Fairness is a strategy posing as a need

Convergent Facilitation is a decision-making framework created by Miki Kashtan that allows groups to find break-through solutions to problems that previously seemed unsolvable. This post is part of a series documenting my learnings and reflections from attending Miki’s training on this framework.

Our society holds compromise to be both a virtue and an essential aspect of living together in harmony. But it’s a false harmony, the silence that comes from acknowledging that we’ve lost hope of meeting our needs. It’s the false peace of separation, full of tension and frustration, ready to boil over into violence—physical or otherwise—at any moment. Continue reading Fairness is a strategy posing as a need

Appeals to “fairness” divide people because they don’t accept difference

Convergent Facilitation is a decision-making framework created by Miki Kashtan that allows groups to find break-through solutions to problems that previously seemed unsolvable. This post is part of a series documenting my learnings and reflections from attending Miki’s training on this framework.

During the training, Miki demonstrated Convergent Facilitation (CF) with a scenario: we played the role of employees of an organisation which has offices on two coasts. We were split equally between the two offices, and we were meeting to decide the location of our next conference.

Miki started by asking for an opinion on the location of the conference. The first person to answer said that it would be fair to hold the conference to be on the West coast, because it was on the East coast last year. At this point Miki paused the role-play to drop some wisdom: beware fairness, justice, and equality. It’s almost impossible for fairness to be noncontroversial, so we need to find an “essence” that doesn’t mention fairness. Continue reading Appeals to “fairness” divide people because they don’t accept difference

Convergent Facilitation taps into abundance to find solutions that consensus models can’t access

Convergent Facilitation is a decision-making framework created by Miki Kashtan that allows groups to find break-through solutions to problems that previously seemed unsolvable. This post is part of a series documenting my learnings and reflections from attending Miki’s training on this framework.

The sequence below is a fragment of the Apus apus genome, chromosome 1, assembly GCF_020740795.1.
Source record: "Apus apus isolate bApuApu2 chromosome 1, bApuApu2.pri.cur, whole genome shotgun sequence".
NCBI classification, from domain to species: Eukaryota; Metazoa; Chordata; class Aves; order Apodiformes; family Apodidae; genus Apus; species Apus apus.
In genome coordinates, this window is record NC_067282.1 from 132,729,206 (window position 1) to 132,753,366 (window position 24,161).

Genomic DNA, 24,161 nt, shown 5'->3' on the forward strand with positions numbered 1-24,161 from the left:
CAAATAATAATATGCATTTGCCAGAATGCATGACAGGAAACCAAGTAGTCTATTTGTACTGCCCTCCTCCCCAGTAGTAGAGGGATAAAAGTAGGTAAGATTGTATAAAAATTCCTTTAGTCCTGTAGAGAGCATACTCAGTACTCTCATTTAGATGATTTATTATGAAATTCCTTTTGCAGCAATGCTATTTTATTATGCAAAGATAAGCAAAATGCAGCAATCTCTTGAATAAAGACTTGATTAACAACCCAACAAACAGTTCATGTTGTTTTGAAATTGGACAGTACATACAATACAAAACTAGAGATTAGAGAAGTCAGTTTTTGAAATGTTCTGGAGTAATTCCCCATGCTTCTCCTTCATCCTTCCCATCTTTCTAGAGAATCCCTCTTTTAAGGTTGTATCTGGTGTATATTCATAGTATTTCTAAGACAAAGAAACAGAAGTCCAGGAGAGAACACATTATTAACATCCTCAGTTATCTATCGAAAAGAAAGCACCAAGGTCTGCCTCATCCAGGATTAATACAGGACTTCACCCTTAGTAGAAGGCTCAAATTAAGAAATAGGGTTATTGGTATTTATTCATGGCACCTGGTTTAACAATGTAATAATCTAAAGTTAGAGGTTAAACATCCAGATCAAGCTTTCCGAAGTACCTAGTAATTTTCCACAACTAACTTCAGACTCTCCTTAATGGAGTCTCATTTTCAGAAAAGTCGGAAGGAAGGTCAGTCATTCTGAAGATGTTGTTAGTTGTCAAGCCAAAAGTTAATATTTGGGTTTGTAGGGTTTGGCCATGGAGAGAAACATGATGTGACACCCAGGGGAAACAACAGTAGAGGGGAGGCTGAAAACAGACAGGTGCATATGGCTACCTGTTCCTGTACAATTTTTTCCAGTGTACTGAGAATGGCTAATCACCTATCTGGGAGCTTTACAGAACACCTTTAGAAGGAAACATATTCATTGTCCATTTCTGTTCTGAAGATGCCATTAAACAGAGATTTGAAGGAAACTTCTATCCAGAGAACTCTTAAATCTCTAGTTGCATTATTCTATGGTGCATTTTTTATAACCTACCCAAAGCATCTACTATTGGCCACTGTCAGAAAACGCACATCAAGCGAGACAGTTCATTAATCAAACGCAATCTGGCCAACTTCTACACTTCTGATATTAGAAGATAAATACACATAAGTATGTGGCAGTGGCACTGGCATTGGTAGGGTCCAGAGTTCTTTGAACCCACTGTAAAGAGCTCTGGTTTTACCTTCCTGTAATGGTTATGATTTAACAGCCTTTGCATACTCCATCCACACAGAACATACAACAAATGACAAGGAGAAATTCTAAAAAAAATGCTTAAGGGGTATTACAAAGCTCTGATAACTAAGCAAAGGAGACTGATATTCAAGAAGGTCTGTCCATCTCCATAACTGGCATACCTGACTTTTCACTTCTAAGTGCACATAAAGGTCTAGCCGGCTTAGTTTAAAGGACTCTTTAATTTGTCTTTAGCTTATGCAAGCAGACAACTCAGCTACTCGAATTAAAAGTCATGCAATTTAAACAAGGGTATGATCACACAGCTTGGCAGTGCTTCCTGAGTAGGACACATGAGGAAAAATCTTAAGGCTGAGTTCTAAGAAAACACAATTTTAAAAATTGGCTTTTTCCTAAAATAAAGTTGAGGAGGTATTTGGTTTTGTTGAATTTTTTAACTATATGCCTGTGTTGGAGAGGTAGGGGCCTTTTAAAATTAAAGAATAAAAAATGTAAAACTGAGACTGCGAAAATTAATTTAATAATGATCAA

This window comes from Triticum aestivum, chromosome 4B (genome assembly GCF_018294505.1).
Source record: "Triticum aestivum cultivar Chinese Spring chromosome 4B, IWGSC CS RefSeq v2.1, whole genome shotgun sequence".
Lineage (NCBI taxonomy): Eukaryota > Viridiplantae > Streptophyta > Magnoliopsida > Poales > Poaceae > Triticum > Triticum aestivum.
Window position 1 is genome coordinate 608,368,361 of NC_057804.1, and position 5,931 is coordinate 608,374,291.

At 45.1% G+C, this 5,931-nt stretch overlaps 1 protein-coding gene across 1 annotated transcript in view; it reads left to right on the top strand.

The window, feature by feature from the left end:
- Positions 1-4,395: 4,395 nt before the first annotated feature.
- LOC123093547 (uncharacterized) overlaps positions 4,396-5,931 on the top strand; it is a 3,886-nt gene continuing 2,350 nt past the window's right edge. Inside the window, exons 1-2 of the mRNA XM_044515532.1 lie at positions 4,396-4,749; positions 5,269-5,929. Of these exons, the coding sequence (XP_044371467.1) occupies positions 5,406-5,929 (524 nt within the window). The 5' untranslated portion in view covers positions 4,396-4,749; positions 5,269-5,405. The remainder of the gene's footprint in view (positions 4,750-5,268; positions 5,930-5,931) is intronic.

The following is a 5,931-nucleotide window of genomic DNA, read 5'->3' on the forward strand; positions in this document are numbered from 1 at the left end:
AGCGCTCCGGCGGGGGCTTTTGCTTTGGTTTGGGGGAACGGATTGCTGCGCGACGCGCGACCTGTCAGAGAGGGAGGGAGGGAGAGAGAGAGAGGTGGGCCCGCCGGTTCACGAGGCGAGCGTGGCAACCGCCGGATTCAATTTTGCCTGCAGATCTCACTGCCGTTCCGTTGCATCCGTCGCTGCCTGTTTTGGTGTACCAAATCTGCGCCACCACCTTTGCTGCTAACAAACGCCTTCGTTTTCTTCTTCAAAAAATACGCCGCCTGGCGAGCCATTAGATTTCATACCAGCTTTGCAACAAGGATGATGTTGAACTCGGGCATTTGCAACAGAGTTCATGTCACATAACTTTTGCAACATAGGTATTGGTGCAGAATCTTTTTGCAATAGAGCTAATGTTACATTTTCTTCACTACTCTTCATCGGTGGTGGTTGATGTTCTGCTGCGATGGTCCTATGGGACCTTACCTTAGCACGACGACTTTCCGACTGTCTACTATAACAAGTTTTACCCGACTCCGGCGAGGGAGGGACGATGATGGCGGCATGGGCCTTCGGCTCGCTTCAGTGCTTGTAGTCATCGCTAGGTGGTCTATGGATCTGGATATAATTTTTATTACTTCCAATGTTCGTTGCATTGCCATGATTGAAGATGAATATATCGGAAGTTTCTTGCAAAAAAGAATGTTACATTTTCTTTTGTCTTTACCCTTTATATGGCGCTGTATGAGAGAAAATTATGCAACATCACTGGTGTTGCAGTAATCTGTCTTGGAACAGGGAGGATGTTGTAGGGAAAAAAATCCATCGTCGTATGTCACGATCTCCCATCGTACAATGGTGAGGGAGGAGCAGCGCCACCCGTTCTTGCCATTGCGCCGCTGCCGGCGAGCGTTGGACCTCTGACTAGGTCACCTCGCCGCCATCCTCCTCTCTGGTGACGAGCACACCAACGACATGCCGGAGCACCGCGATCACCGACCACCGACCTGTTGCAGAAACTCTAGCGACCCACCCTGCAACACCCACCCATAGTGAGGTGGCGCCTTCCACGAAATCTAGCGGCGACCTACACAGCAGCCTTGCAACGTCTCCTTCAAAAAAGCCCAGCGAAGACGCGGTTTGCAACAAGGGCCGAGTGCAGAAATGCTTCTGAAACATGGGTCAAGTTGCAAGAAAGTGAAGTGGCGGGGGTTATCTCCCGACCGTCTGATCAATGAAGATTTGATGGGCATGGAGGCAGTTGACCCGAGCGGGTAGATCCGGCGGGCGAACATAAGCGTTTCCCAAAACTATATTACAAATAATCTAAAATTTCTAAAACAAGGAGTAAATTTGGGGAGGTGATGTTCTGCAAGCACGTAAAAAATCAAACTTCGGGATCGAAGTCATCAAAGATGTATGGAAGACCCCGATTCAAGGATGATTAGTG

In Convergent Facilitation (CF), the facilitator invites a group facing a problem to find a solution that everyone in the group is willing to live with. This is more ambitious than it sounds, because it draws on the mindset of abundance to transcend people’s polarised positions and find a solution that works for everyone.  Continue reading Convergent Facilitation taps into abundance to find solutions that consensus models can’t access

Build community by organising events in the “gift economy” style

This winter I tried something new: I organised an event in the “gift economy” style. Inspired by ancient gift cultures, gift economy means offering an event (or other work) as a gift instead of exchanging it directly for money. At the end of the event people connect with their gratitude and give in a way that fits for them—either with money or with non-monetary gifts. The idea is to promote community, connection, and gratitude by moving away from transactions. Continue reading Build community by organising events in the “gift economy” style

Use pair writing to collaborate with subject matter experts

I’ve written a post on the GatherContent blog about pair writing:

Pair writing is a technique for collaborating on content in real time. Instead of exchanging drafts or correcting with a red pen, two people sit down together to write. You can use it to help content specialists collaborate with subject matter experts, or to include managers in the writing process, or to get input from colleagues when you need help. It builds understanding and trust, speeds up publishing processes, and creates content that meets user needs.

Learn practices for building trust in groups: my new gift-economy-style evening course

I’m leading a new evening course where people learn to create safe spaces using techniques from facilitation, conflict resolution, and improvisational theatre. Instead of charging a fee, I’m offering the course “gift economy” style.  Continue reading Learn practices for building trust in groups: my new gift-economy-style evening course

How to facilitate when you’re the expert: podcast conversation with Penny Walker

In this podcast with my friend and colleague Penny Walker, we discuss the challenge of facilitating discussions when you’re the expert. Penny is an independent facilitator specialising in sustainable development. She also presented at #dareconf mini last year.  Continue reading How to facilitate when you’re the expert: podcast conversation with Penny Walker

When people don’t engage in meetings, reframe your objectives to give them choice

When we go into meetings aiming to change people’s minds, they often object because their need for choice isn’t met. If we reframe our objectives to include finding solutions together, we can facilitate in a way that meets each person’s need for choice. Continue reading When people don’t engage in meetings, reframe your objectives to give them choice

My adventures learning to help groups make decisions that work for everyone. A blog by Jonathan Kahn